Several of my recent educational posts have mentioned the new-found commitment to ‘educational excellence everywhere’.

This was the title selected for the March 2016 white paper, but it is also the strategic goal at the heart of this government’s education policy. It should influence every part of the white paper, informing every educational decision taken while the government remains in office.

I have drawn attention to the ‘clear blue water’ between this new goal and the default position adopted by the previous coalition government, perhaps best described as ‘no child left behind’.

One is focused on supporting all learners to maximise their achievement; the other on eradicating the ‘long tail’ by concentrating disproportionately on the lower end of the spectrum, so reducing the span of achievement and improving performance against standard national benchmarks.

Both positions give due priority to closing the gap between advantaged and disadvantaged learners but, under…

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The HE white paper underwhelms on fair access



This post compares white paper plans to strengthen fair access with the proposals set out in the green paper.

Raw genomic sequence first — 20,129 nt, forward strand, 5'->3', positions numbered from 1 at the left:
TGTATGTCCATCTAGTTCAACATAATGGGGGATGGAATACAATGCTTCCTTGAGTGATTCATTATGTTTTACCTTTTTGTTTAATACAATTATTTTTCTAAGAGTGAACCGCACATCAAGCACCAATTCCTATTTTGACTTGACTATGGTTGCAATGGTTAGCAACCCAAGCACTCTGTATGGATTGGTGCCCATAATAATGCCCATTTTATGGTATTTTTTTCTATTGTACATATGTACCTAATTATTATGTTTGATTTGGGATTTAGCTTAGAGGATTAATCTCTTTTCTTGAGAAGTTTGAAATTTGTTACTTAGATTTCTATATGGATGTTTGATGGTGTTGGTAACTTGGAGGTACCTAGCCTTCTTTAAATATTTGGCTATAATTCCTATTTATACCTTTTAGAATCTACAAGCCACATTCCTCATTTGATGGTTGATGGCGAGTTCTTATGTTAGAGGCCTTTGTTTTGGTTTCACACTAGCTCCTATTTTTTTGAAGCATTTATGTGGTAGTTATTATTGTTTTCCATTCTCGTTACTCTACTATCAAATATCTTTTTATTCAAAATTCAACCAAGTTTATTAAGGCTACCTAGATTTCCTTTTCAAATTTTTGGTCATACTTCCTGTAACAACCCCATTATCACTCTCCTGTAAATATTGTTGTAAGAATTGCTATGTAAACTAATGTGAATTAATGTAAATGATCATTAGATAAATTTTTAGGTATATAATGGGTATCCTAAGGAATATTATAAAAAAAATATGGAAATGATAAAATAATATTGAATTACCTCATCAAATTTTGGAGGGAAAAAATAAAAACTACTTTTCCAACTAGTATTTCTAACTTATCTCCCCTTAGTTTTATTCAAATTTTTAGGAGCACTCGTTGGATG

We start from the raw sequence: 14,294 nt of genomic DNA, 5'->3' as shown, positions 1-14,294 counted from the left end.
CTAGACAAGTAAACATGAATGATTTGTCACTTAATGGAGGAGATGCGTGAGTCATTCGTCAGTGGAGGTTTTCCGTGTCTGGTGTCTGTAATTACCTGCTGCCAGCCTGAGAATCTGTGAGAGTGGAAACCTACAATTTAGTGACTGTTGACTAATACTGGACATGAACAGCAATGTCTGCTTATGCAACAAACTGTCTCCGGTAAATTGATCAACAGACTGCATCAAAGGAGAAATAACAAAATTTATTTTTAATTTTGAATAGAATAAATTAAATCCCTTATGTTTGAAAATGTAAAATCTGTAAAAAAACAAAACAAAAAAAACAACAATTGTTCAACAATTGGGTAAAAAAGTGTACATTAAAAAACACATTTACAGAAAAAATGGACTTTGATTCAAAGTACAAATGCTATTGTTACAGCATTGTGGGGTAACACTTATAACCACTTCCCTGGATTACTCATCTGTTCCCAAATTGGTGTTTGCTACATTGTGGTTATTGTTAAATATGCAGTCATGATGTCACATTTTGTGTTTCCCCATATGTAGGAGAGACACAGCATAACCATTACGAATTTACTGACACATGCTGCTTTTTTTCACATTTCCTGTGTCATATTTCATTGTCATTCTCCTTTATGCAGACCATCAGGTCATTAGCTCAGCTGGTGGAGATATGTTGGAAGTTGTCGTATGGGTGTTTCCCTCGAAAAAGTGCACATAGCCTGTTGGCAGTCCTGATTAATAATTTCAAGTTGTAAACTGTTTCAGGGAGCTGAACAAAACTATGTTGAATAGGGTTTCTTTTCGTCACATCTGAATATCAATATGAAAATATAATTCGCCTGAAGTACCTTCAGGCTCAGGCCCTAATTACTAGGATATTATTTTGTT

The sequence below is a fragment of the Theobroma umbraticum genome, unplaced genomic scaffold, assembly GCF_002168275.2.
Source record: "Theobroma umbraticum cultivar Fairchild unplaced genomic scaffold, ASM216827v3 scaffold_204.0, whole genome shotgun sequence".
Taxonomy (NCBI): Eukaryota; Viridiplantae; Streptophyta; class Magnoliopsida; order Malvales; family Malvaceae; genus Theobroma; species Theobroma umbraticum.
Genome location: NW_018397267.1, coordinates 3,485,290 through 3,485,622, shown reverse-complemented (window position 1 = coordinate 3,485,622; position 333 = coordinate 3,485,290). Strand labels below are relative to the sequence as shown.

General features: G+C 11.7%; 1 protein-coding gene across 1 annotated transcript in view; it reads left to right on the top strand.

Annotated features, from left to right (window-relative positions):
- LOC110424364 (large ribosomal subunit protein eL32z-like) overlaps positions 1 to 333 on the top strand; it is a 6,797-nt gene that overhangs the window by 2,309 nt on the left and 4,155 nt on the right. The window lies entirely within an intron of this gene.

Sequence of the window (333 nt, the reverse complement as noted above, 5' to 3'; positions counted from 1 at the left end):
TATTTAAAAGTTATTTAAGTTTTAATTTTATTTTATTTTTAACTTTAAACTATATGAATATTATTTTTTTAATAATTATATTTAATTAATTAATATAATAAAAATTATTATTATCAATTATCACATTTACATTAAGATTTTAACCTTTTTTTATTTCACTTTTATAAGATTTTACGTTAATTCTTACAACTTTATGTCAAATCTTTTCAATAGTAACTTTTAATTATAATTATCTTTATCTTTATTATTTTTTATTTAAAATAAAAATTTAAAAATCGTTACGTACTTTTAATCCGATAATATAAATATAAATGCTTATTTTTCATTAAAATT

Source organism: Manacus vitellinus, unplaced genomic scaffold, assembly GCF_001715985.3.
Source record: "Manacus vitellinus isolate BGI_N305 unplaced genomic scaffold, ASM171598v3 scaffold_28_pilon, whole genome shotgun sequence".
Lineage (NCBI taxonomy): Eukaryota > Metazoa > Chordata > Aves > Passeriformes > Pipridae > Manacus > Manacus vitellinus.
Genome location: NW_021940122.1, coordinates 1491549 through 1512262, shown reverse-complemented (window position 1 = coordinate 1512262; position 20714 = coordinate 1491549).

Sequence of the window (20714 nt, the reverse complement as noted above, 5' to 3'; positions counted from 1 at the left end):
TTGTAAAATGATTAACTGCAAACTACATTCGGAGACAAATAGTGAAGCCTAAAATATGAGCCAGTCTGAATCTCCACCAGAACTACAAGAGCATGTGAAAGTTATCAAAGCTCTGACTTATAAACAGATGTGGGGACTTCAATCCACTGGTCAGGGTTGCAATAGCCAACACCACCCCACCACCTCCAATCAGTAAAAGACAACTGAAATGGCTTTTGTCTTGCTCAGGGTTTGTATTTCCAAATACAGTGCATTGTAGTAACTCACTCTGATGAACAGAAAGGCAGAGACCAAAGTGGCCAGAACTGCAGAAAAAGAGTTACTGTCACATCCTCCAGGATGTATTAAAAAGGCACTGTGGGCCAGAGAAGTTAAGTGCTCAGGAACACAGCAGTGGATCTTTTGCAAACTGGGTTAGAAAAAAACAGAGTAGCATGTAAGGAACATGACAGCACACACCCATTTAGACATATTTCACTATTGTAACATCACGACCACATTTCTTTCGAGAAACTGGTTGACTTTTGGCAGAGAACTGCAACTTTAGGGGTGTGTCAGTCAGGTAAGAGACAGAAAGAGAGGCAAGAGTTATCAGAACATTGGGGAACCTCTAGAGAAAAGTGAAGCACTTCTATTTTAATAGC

It assesses each element of these plans and whether they amount to a convincing national strategy.

It also considers whether the white paper is likely to bring about a much-needed improvement in the recruitment of disadvantaged students to highly selective universities.



The higher education green paper ‘Fulfilling our potential: teaching excellence, social mobility and student choice’ appeared in November 2015.

My analysis: ‘Access and participation in the HE Green Paper’ (November 2015) assessed the proposed targets and the government’s initial seven-fold plan for achieving them.

More recently I published ‘A blueprint for fair access?’ (April 2016). This offered an update on developments since the green paper, including progress made against each of the seven elements in the plan.

It proposed that the…

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Ofqual’s W-turn on GCSE grade 9



Ofqual is attempting a double-U-turn on how to define grade 9 in the new GCSE scale.

This will affect the highest attaining learners in all our schools, all staff who teach them and all those who rely on GCSE grades to select high-attaining students, including university admissions staff.

It also has implications for the performance of all state-funded schools on government accountability measures, so it is not small beer.